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PostPosted: Thu Jun 30, 2005 07:10 
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Lum wrote:
Ernest Marsh wrote:
On my bicycle, I have a flashing LED rear light, and used to use the fastest rate to give the illusion of always on (to meet UK regs.).


You annoying sod :) I hate LED lights that do that.

Different people have different levels of retention of vision, and the flickering from current Mercedes LED brake lights (caused by them using cheapo strobes to illuminate one LED at a time) is distracting enough as it is without people using lights actually designed to flash.

Give me filament bulbs any day, much less painful on the eyes.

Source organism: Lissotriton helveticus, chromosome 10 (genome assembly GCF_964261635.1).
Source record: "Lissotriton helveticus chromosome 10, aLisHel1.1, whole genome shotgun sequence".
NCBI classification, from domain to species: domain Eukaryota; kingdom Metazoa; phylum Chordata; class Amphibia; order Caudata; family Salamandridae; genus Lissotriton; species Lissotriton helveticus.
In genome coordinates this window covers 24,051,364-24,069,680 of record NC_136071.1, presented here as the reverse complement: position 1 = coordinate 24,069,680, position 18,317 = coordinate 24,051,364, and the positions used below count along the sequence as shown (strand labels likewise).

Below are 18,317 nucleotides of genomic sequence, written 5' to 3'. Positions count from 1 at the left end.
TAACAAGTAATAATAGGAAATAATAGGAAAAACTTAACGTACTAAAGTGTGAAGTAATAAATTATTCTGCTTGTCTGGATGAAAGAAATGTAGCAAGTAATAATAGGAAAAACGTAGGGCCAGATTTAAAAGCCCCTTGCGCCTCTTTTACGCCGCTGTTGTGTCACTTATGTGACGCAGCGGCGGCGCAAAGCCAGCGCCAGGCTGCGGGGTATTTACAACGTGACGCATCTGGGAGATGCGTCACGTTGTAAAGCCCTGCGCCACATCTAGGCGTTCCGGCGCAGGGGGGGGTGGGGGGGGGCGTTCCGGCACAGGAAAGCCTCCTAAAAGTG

I did go on to say:
Quote:
However I found the most effective setting was the longer frequency

The fast setting is becauser the law still says "ALWAYS ON" but is less noticeable. When cycling you do whatever it takes to get non-observant drivers to see you - your life depends on it.

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 Post subject: Re: Brake Lights
PostPosted: Thu Jun 30, 2005 07:13 
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Safety Engineer wrote:
I've got a Citroen Xsara that when you stand on the brakes (emergency stop) it activates the hazard lights (Manufacturers standard fit).

Any Views ??

Sounds good to me - I cannot think of a situation where it could be dangerous, even though it might sometimes be unnecessary.
Not all cars have a hazards switch which is easily reached in an emergency - encountering an accident on the motorway for instance.

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 Post subject: Re: Brake Lights
PostPosted: Thu Jun 30, 2005 07:22 
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Safety Engineer wrote: